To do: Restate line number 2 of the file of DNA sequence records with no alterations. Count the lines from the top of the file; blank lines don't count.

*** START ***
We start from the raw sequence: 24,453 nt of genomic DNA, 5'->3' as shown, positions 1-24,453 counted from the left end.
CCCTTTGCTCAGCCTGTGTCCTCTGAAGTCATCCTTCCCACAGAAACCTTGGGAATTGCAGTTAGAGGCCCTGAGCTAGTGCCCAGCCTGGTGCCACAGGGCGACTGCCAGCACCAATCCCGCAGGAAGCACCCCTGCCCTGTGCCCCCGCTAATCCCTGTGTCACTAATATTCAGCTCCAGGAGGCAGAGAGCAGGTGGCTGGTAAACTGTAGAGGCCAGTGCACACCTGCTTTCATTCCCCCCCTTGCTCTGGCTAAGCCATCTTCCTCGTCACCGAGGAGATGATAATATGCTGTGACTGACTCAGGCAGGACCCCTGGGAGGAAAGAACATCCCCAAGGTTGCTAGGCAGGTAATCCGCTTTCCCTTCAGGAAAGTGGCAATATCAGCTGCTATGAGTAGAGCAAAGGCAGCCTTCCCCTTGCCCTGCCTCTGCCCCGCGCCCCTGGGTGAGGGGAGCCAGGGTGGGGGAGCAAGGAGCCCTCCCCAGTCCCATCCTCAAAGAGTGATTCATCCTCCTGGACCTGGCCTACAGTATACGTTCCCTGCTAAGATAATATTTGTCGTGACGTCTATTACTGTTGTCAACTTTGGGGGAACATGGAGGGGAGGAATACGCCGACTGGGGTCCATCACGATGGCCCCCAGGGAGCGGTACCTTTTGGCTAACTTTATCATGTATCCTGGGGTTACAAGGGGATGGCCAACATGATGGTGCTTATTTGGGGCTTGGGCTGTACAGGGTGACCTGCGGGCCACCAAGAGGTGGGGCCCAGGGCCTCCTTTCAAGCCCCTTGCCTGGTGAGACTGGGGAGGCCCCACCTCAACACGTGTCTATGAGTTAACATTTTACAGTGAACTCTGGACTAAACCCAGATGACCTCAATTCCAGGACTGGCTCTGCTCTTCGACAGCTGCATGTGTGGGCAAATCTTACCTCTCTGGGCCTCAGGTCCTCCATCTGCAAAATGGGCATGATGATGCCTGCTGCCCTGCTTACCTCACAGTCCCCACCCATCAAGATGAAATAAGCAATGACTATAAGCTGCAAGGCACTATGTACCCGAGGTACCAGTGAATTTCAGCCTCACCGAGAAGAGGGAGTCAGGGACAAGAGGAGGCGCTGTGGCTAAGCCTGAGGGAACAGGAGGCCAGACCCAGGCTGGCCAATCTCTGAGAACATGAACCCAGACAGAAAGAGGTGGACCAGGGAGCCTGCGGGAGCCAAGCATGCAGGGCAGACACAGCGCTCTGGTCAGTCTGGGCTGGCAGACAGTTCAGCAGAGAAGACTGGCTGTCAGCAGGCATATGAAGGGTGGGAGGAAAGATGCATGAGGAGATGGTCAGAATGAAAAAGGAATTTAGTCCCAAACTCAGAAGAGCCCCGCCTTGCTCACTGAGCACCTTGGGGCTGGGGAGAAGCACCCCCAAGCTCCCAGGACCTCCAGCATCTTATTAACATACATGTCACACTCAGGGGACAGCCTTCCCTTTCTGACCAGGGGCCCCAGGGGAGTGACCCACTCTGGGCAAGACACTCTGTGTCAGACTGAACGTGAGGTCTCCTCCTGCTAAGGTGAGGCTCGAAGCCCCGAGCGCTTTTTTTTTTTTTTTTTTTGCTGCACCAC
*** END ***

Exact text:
CCCTTTGCTCAGCCTGTGTCCTCTGAAGTCATCCTTCCCACAGAAACCTTGGGAATTGCAGTTAGAGGCCCTGAGCTAGTGCCCAGCCTGGTGCCACAGGGCGACTGCCAGCACCAATCCCGCAGGAAGCACCCCTGCCCTGTGCCCCCGCTAATCCCTGTGTCACTAATATTCAGCTCCAGGAGGCAGAGAGCAGGTGGCTGGTAAACTGTAGAGGCCAGTGCACACCTGCTTTCATTCCCCCCCTTGCTCTGGCTAAGCCATCTTCCTCGTCACCGAGGAGATGATAATATGCTGTGACTGACTCAGGCAGGACCCCTGGGAGGAAAGAACATCCCCAAGGTTGCTAGGCAGGTAATCCGCTTTCCCTTCAGGAAAGTGGCAATATCAGCTGCTATGAGTAGAGCAAAGGCAGCCTTCCCCTTGCCCTGCCTCTGCCCCGCGCCCCTGGGTGAGGGGAGCCAGGGTGGGGGAGCAAGGAGCCCTCCCCAGTCCCATCCTCAAAGAGTGATTCATCCTCCTGGACCTGGCCTACAGTATACGTTCCCTGCTAAGATAATATTTGTCGTGACGTCTATTACTGTTGTCAACTTTGGGGGAACATGGAGGGGAGGAATACGCCGACTGGGGTCCATCACGATGGCCCCCAGGGAGCGGTACCTTTTGGCTAACTTTATCATGTATCCTGGGGTTACAAGGGGATGGCCAACATGATGGTGCTTATTTGGGGCTTGGGCTGTACAGGGTGACCTGCGGGCCACCAAGAGGTGGGGCCCAGGGCCTCCTTTCAAGCCCCTTGCCTGGTGAGACTGGGGAGGCCCCACCTCAACACGTGTCTATGAGTTAACATTTTACAGTGAACTCTGGACTAAACCCAGATGACCTCAATTCCAGGACTGGCTCTGCTCTTCGACAGCTGCATGTGTGGGCAAATCTTACCTCTCTGGGCCTCAGGTCCTCCATCTGCAAAATGGGCATGATGATGCCTGCTGCCCTGCTTACCTCACAGTCCCCACCCATCAAGATGAAATAAGCAATGACTATAAGCTGCAAGGCACTATGTACCCGAGGTACCAGTGAATTTCAGCCTCACCGAGAAGAGGGAGTCAGGGACAAGAGGAGGCGCTGTGGCTAAGCCTGAGGGAACAGGAGGCCAGACCCAGGCTGGCCAATCTCTGAGAACATGAACCCAGACAGAAAGAGGTGGACCAGGGAGCCTGCGGGAGCCAAGCATGCAGGGCAGACACAGCGCTCTGGTCAGTCTGGGCTGGCAGACAGTTCAGCAGAGAAGACTGGCTGTCAGCAGGCATATGAAGGGTGGGAGGAAAGATGCATGAGGAGATGGTCAGAATGAAAAAGGAATTTAGTCCCAAACTCAGAAGAGCCCCGCCTTGCTCACTGAGCACCTTGGGGCTGGGGAGAAGCACCCCCAAGCTCCCAGGACCTCCAGCATCTTATTAACATACATGTCACACTCAGGGGACAGCCTTCCCTTTCTGACCAGGGGCCCCAGGGGAGTGACCCACTCTGGGCAAGACACTCTGTGTCAGACTGAACGTGAGGTCTCCTCCTGCTAAGGTGAGGCTCGAAGCCCCGAGCGCTTTTTTTTTTTTTTTTTTTGCTGCACCAC